Disclaimer: There’s another blog (as yet unwritten by me) that will cover the reverse phenomenon and the damage that causes, but this one will focus on candidates ghosting employers – examining why it happens and sharing top tips on how to stop it.
What is Ghosting?
It is a term that comes from the dating world. Ghosting, as per the Urban Dictionary, is “the act of suddenly ceasing all communication with someone the subject is dating, but no longer wishes to date. This is done in the hope that the ghostee will ‘get the hint’ and leave the subject alone as opposed to the subject simply telling them they’re no longer interested.”
Ghosting and Recruitment
This phenomenon has crossed over into the business world and is increasingly prevalent in recruitment processes. It manifests itself with recruiters not giving feedback to candidates and candidates stopping answering recruiters’ calls and messages.
Ghosting in recruitment has become normalised and it’s getting worse. According to a recent Indeed survey:
- 28% of candidates admitted ghosting in 2020 (up from 18% in the previous year)
- A whopping 77% of job seekers say they’ve been ghosted by a prospective employer
- Alarmingly, only 27% of employers say they haven’t ghosted a job seeker in the past year
Why Are More Candidates Ghosting Employers?
Ghosting is a self-perpetuating cycle. Historically, roles have been reversed, so candidates who have been ghosted themselves by employers are far more likely to ghost. It is a practice that unquestionably started with employers, but, now, especially in talent short markets like tech, the shoe is frequently on the other foot. Previously, employers could ghost candidates with impunity in the fairly accurate belief that there would be another one just around the corner. Now the wheel has turned full circle, candidates expect to receive two or three offers for their services, so are more likely to ghost employers who are of less interest.
We Don’t Like to Be the Bearers of Bad News
Or, if you prefer, we’re too anxious to have a difficult conversation. At its core, ghosting is about avoidance – wanting to avoid confrontation, avoid an awkward situation and avoid hurting someone’s feelings. Much easier to retreat into the shadows and ride it out than confront the situation head on.
They’ve Lost Interest and Don’t Feel They Owe You Anything
Oftentimes, as time passes the candidate simply loses interest in the opportunity they were initially keen on. Perhaps, they decide they are happy with their current employer or find another opportunity they like better. They don’t consider themselves as having a relationship with you, so don’t think they owe you an explanation.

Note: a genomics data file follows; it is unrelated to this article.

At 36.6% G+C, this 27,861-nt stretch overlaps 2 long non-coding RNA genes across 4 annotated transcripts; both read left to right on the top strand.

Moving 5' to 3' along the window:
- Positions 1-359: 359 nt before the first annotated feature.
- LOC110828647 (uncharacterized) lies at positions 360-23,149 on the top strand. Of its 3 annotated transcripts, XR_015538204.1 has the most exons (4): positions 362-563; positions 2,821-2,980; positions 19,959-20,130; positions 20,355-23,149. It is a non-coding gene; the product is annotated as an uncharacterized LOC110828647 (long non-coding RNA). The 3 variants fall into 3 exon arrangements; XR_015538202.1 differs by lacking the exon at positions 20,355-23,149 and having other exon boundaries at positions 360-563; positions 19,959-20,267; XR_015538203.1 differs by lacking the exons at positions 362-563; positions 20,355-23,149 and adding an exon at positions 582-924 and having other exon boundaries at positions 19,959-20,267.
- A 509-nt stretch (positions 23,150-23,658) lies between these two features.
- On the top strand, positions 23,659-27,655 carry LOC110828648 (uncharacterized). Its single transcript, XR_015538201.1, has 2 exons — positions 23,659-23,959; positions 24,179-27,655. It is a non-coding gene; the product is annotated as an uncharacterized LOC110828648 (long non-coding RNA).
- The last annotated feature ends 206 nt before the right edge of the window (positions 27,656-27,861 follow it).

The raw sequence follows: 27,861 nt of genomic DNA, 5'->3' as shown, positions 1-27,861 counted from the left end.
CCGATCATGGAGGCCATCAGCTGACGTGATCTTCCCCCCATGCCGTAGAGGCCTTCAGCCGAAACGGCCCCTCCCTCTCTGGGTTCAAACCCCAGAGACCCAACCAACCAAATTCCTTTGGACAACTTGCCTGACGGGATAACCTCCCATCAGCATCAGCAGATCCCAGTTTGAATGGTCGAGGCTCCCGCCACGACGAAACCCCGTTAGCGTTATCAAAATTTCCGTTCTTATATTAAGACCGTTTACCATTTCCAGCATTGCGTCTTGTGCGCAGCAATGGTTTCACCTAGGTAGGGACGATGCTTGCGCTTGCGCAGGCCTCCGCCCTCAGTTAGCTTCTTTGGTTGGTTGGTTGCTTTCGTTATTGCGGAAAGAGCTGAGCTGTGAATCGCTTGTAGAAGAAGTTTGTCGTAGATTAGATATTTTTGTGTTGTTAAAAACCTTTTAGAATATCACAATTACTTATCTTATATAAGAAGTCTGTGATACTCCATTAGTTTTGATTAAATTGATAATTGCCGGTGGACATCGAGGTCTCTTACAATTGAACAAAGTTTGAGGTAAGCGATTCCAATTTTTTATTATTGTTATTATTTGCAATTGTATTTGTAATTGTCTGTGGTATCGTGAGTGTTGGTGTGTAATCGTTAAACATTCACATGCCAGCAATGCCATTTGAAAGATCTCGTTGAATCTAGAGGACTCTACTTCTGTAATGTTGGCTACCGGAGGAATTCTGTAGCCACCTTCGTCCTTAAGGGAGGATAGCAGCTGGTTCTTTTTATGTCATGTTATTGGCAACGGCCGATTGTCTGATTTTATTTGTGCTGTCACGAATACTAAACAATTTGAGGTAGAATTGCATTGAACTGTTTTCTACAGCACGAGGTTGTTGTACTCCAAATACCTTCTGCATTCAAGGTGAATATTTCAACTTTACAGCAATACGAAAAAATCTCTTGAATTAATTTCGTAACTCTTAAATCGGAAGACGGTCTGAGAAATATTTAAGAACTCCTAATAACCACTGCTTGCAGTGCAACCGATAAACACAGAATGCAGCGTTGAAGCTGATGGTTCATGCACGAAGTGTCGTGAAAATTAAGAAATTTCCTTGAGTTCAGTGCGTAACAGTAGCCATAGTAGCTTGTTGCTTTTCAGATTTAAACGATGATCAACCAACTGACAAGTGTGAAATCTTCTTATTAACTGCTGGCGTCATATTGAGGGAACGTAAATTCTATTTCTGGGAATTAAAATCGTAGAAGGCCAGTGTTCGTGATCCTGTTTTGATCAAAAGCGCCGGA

How to Stop Ghosting
While ghosting undoubtedly makes the candidate look like they’re lacking in professionalism and etiquette, that isn’t much consolation when you’ve got roles to fill. And there’s a lot you can do to prevent it…
Practice What You Preach
As we mentioned, ghosting is contagious. There are a whole host of reasons why ghosting candidates is a bad idea (terrible candidate experience, damaged employer brand, reduced internal referrals), but it also perpetuates the problem by normalising it. You reap what you sow. The higher your standards are throughout the candidate engagement process, the more likely they will reflect your good example.
Blend the Personal with Automation
It’s easier for job seekers to ghost a software program rather than a person. People let their civility slide if they don’t believe there is someone on the other end of the engagement. It feels more like stepping out of an anonymous line rather than purposely inconveniencing or frustrating a real person.
That’s a concern with automation. If your employment process is too robotic, candidates feel distanced rather than connected to your brand – the opposite of what you want to cultivate during the recruitment process.
The secret is to balance automation with a human connection. Candidates who advance to the assessment or interview round of the recruiting process should expect personal contact. A five or ten minute phone call or video chat goes a long way for many candidates, and makes it much harder for them to walk away from an opportunity without an explanation.
Just like in every other aspect of your work and life, communication is the key to effectively deal with candidate ghosting. Keeping candidates in the loop about the timelines of your recruiting process and being honest with them about your expectations can reduce the chances of them ghosting you.
Time kills deals (as my old boss liked to say). In a candidate-driven market, like tech, it is likely that candidates will have multiple opportunities ongoing. Make them feel wanted. Roll out the red carpet during their interview process and don’t leave them hanging around – someone else will step in.
Provide an Exit Door
You can reduce the chances of being ghosted by making a normally difficult conversation less awkward. For example, explaining to the candidate that if, at any stage, they begin to have doubts or questions you are available to talk them through. This will create a spirit of transparency and honesty that will make ghosting less likely. Alternatively, you could message candidates something like, “If we don’t receive a reply to this message by the end of this week, we will assume that you are not interested in the position.” Doing this will help you avoid any confusing situations and stop candidate ghosting even before it gets a chance to appear.
Candidate ghosting is an emerging and growing problem that is impossible to eliminate completely, but having an effective communication process, leveraging technology, and being compassionate and authentic with job seekers can go a long way in helping you combat it.